In our article, the importance of lean continuous improvement you learned about the origins and benefits of continuous improvement and that PDCA is the core of Kaizen. But what specific steps are involved in using PDCA? In this one, we answer this question by giving a thorough introduction to the popular process improvement methodology known as PDCA.

What is PDCA?

While working with W. Edwards Deming in the 1950s, the Japanese adopted a process improvement methodology they referred to as the “Deming Cycle”. Today it is the fundamental core of “Kaizen”.

It was Deming that introduced the Japanese to the method, but the method itself was actually developed by his colleague Walter Shewhart.

Shewhart called his method PDCA.

PDCA is an acronym for the four stages of an improvement cycle: plan, do, check, and act.

In the 1990s Deming changed the name for the method that he used with clients from PDCA to PDSA. The new name reflected his preference for a change from “check” to “study” because with a “check”, one might miss something. However, PDCA has remained the most commonly used term in practice today.

Let’s now take a closer look at each step in the improvement cycle.

The Four Stages of PDCA


pdca plan stage

The key aim in the first step of PDCA (planning stage) is to develop an intimate familiarity with the current state.

Learning about the process can take many forms, including conducting research and gathering data on various factors of the current situation: suppliers, inputs, process, outputs, and customers (SIPOC). You will need to determine, agree, and define issues and to evaluate potential strategies and actions that can overcome process issues.

Specific steps in the Plan stage

  1. Define what the process does and identify the start and endpoints.
  2. Describe the process: list the critical tasks performed and sequence of steps, people involved, equipment used, environmental conditions, work methods, and materials used.
  3. Identify everyone involved, such as operators, suppliers, and any external and internal customers.
  4. Understand and document customer expectations: what the customer wants, when, and where.
  5. Understand the process better by gathering any historical process performance data available or collecting current state data. If you have not already implemented machine monitoring, Evocon can save you considerable time with this step as it automates data collection and visualization.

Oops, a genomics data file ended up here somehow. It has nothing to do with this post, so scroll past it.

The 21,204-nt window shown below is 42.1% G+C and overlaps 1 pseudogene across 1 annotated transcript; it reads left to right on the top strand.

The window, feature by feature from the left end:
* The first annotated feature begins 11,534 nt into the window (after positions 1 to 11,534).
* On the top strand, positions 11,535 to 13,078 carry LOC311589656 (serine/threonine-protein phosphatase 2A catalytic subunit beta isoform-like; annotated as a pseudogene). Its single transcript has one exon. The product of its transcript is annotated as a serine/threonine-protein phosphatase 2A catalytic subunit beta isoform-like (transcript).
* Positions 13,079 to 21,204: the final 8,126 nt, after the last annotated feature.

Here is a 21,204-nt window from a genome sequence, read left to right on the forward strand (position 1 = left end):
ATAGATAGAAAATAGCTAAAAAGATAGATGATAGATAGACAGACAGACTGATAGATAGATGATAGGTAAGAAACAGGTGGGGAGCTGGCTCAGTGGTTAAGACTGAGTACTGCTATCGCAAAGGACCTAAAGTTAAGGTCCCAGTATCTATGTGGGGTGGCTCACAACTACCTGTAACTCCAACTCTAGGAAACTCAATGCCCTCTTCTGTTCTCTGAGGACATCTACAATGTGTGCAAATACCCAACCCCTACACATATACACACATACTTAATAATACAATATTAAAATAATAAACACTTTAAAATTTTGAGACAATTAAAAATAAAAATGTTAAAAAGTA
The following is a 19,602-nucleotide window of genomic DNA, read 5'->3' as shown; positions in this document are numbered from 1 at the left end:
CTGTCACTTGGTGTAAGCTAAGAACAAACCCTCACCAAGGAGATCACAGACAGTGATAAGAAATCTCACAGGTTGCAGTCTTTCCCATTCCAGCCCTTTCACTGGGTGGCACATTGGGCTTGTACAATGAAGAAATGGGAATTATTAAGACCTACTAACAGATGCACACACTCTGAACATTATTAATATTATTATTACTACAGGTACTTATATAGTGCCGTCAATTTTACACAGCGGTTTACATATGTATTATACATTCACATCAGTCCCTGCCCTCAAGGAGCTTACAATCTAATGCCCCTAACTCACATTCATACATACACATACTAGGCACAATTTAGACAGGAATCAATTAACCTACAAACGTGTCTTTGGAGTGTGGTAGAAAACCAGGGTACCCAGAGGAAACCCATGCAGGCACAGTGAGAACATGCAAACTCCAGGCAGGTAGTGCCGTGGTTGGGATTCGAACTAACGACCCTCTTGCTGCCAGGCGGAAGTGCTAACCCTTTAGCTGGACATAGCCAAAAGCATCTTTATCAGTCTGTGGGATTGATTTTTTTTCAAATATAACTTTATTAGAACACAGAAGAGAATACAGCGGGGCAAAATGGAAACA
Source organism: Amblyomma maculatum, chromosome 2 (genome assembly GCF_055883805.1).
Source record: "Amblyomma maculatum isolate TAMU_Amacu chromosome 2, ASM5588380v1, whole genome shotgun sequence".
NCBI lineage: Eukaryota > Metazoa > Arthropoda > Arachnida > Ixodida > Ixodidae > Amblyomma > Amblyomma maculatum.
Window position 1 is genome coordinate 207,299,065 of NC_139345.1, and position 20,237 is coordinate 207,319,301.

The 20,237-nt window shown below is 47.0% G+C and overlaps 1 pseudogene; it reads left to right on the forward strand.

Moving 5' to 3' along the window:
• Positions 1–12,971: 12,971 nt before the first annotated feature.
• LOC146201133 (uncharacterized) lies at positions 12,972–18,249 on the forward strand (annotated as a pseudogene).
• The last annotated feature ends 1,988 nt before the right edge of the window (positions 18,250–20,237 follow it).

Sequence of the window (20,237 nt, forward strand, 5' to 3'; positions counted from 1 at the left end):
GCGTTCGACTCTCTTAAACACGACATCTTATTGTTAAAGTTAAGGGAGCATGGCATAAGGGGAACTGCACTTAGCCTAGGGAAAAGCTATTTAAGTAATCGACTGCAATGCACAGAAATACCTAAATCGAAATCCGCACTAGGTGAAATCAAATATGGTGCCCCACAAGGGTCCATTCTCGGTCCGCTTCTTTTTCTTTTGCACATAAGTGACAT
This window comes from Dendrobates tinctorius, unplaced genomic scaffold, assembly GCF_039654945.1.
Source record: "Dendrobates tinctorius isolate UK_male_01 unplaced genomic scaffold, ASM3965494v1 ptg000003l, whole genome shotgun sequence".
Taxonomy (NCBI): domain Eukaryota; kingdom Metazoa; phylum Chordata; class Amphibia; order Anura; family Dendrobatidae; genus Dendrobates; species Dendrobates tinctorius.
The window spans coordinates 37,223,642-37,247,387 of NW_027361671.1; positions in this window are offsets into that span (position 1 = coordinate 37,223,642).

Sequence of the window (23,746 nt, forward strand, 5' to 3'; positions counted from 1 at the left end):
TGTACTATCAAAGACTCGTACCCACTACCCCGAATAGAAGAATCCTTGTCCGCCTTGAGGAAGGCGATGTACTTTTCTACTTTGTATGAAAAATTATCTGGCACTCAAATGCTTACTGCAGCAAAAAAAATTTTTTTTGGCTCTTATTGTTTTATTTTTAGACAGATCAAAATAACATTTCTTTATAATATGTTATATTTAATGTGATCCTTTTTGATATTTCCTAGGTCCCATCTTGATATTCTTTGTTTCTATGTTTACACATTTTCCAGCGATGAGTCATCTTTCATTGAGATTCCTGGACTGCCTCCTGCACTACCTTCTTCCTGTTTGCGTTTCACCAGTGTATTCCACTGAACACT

6. Learn and document any perceived problems associated with the process.
  7. Identify the root causes of problems and describe the impact on performance.
  8. Develop solutions that correct the root cause of the problems and prevent a recurrence.
  9. Select the best solution.


pdca do stage

The “Do” stage is when implementation begins on a small scale.

Small scale implementations can take the form of a limited pilot within a more extensive production process, or perhaps with a targeted group of clients. The point is to test the effectiveness of solutions by gathering and evaluated objective data.

Specific steps in the Do stage

  1. Conduct a pilot study or experiment to evaluate the possible solution(s) effect.
  2. Identify steps to measure the effectiveness of the improvements or solutions tested.


pdca check stage

The “Check” stage in PDCA determines whether the solution is working by assessing the outcomes, documenting learning, and determining whether additional problems or opportunities are required to be addressed.

Specific steps in the Check stage

  1. Examine the results of an experiment or pilot.
  2. Determine if the effectiveness of the process has increased.
  3. Decide if further testing is necessary.


pdca act stage

The “Act” stage is the last step in the PDCA cycle. The key focus here is to refine and finalize the changes that will be introduced.

Once standardized, the improvement must be established as the new “best practice” within the company.

Specific steps in the Act stage

  1. Select the best change or solution.
  2. Develop an implementation plan that explains who needs to do what and when.
  3. Formalize the solution, for example, by revising work instructions.
  4. Set up a method to track and monitor the performance of the process.


In this article, you have learned about the four stages of PDCA: plan, do, check, and act. You should now have an understanding of what specific steps you can take to get started with each stage.

Once you are comfortable with using PDCA a next step for you to consider is a free trial of Evocon. Evocon digitizes your production with machine monitoring and harnesses your process data through automation and visualisation. The result is a shorter improvement cycle time. This means more improvements can be realised without adding additional resources and in the same amount of time.


  1. Specific steps adapted from Small Business Guidebook to Quality Management, Office of the Secretary of Defense, Quality Management Office, Washington, D.C. (1998)

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